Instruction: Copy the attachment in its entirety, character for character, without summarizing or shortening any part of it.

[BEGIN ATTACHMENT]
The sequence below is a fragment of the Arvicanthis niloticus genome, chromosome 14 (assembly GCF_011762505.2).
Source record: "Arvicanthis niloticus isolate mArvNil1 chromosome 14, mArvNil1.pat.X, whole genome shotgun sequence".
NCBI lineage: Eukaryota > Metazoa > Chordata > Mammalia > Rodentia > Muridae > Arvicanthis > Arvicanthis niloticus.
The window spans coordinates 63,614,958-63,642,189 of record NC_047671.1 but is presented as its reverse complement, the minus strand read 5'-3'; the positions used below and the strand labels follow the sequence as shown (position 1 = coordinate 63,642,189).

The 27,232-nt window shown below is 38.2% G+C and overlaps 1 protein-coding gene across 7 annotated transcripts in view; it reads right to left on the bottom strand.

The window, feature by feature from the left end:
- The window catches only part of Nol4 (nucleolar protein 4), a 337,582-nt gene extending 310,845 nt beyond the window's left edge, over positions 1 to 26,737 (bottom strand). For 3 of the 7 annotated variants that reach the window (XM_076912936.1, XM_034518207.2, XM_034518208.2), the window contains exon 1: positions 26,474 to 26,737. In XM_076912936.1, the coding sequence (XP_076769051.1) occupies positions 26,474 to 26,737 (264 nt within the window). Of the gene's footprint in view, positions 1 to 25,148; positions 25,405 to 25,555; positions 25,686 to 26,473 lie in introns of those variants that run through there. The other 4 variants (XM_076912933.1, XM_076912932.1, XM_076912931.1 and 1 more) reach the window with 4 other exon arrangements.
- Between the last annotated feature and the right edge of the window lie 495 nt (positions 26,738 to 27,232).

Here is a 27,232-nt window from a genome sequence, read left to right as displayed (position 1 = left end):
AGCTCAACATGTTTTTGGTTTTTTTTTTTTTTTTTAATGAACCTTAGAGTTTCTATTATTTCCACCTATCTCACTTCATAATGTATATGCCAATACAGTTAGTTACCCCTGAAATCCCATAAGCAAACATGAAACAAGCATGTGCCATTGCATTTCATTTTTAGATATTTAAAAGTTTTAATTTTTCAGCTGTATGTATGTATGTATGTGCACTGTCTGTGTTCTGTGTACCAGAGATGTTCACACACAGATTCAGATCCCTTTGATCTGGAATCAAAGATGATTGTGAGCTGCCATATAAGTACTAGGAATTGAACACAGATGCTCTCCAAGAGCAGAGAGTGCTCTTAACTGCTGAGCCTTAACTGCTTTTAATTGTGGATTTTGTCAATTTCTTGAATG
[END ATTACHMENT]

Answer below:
The sequence below is a fragment of the Arvicanthis niloticus genome, chromosome 14 (assembly GCF_011762505.2).
Source record: "Arvicanthis niloticus isolate mArvNil1 chromosome 14, mArvNil1.pat.X, whole genome shotgun sequence".
NCBI lineage: Eukaryota > Metazoa > Chordata > Mammalia > Rodentia > Muridae > Arvicanthis > Arvicanthis niloticus.
The window spans coordinates 63,614,958-63,642,189 of record NC_047671.1 but is presented as its reverse complement, the minus strand read 5'-3'; the positions used below and the strand labels follow the sequence as shown (position 1 = coordinate 63,642,189).

The 27,232-nt window shown below is 38.2% G+C and overlaps 1 protein-coding gene across 7 annotated transcripts in view; it reads right to left on the bottom strand.

The window, feature by feature from the left end:
- The window catches only part of Nol4 (nucleolar protein 4), a 337,582-nt gene extending 310,845 nt beyond the window's left edge, over positions 1 to 26,737 (bottom strand). For 3 of the 7 annotated variants that reach the window (XM_076912936.1, XM_034518207.2, XM_034518208.2), the window contains exon 1: positions 26,474 to 26,737. In XM_076912936.1, the coding sequence (XP_076769051.1) occupies positions 26,474 to 26,737 (264 nt within the window). Of the gene's footprint in view, positions 1 to 25,148; positions 25,405 to 25,555; positions 25,686 to 26,473 lie in introns of those variants that run through there. The other 4 variants (XM_076912933.1, XM_076912932.1, XM_076912931.1 and 1 more) reach the window with 4 other exon arrangements.
- Between the last annotated feature and the right edge of the window lie 495 nt (positions 26,738 to 27,232).

Here is a 27,232-nt window from a genome sequence, read left to right as displayed (position 1 = left end):
AGCTCAACATGTTTTTGGTTTTTTTTTTTTTTTTTAATGAACCTTAGAGTTTCTATTATTTCCACCTATCTCACTTCATAATGTATATGCCAATACAGTTAGTTACCCCTGAAATCCCATAAGCAAACATGAAACAAGCATGTGCCATTGCATTTCATTTTTAGATATTTAAAAGTTTTAATTTTTCAGCTGTATGTATGTATGTATGTGCACTGTCTGTGTTCTGTGTACCAGAGATGTTCACACACAGATTCAGATCCCTTTGATCTGGAATCAAAGATGATTGTGAGCTGCCATATAAGTACTAGGAATTGAACACAGATGCTCTCCAAGAGCAGAGAGTGCTCTTAACTGCTGAGCCTTAACTGCTTTTAATTGTGGATTTTGTCAATTTCTTGAATG